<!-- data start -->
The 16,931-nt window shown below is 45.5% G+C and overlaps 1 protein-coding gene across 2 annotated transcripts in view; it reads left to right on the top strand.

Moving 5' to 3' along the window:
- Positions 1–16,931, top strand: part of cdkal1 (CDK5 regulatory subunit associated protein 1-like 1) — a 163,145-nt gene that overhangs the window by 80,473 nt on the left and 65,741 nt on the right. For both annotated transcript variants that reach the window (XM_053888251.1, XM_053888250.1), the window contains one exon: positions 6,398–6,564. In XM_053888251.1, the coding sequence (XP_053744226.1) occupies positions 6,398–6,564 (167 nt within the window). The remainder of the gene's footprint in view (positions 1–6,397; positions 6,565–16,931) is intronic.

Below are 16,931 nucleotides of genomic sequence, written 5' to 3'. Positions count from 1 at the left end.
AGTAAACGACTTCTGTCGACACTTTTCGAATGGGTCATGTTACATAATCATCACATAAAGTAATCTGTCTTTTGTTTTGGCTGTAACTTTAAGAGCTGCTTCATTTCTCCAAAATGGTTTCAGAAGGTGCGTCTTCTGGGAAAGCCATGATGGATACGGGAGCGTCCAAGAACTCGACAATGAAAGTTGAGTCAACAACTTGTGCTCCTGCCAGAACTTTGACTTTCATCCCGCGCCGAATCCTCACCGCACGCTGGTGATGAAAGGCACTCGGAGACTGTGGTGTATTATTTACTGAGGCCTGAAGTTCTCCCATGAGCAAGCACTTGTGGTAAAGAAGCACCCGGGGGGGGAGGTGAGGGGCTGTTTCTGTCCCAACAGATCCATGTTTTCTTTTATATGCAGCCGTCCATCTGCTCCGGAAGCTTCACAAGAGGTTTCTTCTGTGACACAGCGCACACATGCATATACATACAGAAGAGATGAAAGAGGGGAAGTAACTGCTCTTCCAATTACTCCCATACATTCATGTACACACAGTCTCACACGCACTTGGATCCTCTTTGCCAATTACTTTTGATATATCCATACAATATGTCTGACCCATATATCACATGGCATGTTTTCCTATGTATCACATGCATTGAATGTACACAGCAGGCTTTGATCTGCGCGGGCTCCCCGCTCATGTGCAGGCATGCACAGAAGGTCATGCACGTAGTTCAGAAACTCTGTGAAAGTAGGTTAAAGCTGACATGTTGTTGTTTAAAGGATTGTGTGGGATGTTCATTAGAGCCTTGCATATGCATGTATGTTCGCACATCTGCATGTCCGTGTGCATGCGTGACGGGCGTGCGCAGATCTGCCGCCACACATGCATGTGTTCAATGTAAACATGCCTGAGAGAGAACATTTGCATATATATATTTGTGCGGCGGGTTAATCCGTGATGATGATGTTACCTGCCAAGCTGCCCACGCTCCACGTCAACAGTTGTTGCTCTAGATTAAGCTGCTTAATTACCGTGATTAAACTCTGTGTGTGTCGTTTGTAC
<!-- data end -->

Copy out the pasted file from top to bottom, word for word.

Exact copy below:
The 16,931-nt window shown below is 45.5% G+C and overlaps 1 protein-coding gene across 2 annotated transcripts in view; it reads left to right on the top strand.

Moving 5' to 3' along the window:
- Positions 1–16,931, top strand: part of cdkal1 (CDK5 regulatory subunit associated protein 1-like 1) — a 163,145-nt gene that overhangs the window by 80,473 nt on the left and 65,741 nt on the right. For both annotated transcript variants that reach the window (XM_053888251.1, XM_053888250.1), the window contains one exon: positions 6,398–6,564. In XM_053888251.1, the coding sequence (XP_053744226.1) occupies positions 6,398–6,564 (167 nt within the window). The remainder of the gene's footprint in view (positions 1–6,397; positions 6,565–16,931) is intronic.

Below are 16,931 nucleotides of genomic sequence, written 5' to 3'. Positions count from 1 at the left end.
AGTAAACGACTTCTGTCGACACTTTTCGAATGGGTCATGTTACATAATCATCACATAAAGTAATCTGTCTTTTGTTTTGGCTGTAACTTTAAGAGCTGCTTCATTTCTCCAAAATGGTTTCAGAAGGTGCGTCTTCTGGGAAAGCCATGATGGATACGGGAGCGTCCAAGAACTCGACAATGAAAGTTGAGTCAACAACTTGTGCTCCTGCCAGAACTTTGACTTTCATCCCGCGCCGAATCCTCACCGCACGCTGGTGATGAAAGGCACTCGGAGACTGTGGTGTATTATTTACTGAGGCCTGAAGTTCTCCCATGAGCAAGCACTTGTGGTAAAGAAGCACCCGGGGGGGGAGGTGAGGGGCTGTTTCTGTCCCAACAGATCCATGTTTTCTTTTATATGCAGCCGTCCATCTGCTCCGGAAGCTTCACAAGAGGTTTCTTCTGTGACACAGCGCACACATGCATATACATACAGAAGAGATGAAAGAGGGGAAGTAACTGCTCTTCCAATTACTCCCATACATTCATGTACACACAGTCTCACACGCACTTGGATCCTCTTTGCCAATTACTTTTGATATATCCATACAATATGTCTGACCCATATATCACATGGCATGTTTTCCTATGTATCACATGCATTGAATGTACACAGCAGGCTTTGATCTGCGCGGGCTCCCCGCTCATGTGCAGGCATGCACAGAAGGTCATGCACGTAGTTCAGAAACTCTGTGAAAGTAGGTTAAAGCTGACATGTTGTTGTTTAAAGGATTGTGTGGGATGTTCATTAGAGCCTTGCATATGCATGTATGTTCGCACATCTGCATGTCCGTGTGCATGCGTGACGGGCGTGCGCAGATCTGCCGCCACACATGCATGTGTTCAATGTAAACATGCCTGAGAGAGAACATTTGCATATATATATTTGTGCGGCGGGTTAATCCGTGATGATGATGTTACCTGCCAAGCTGCCCACGCTCCACGTCAACAGTTGTTGCTCTAGATTAAGCTGCTTAATTACCGTGATTAAACTCTGTGTGTGTCGTTTGTAC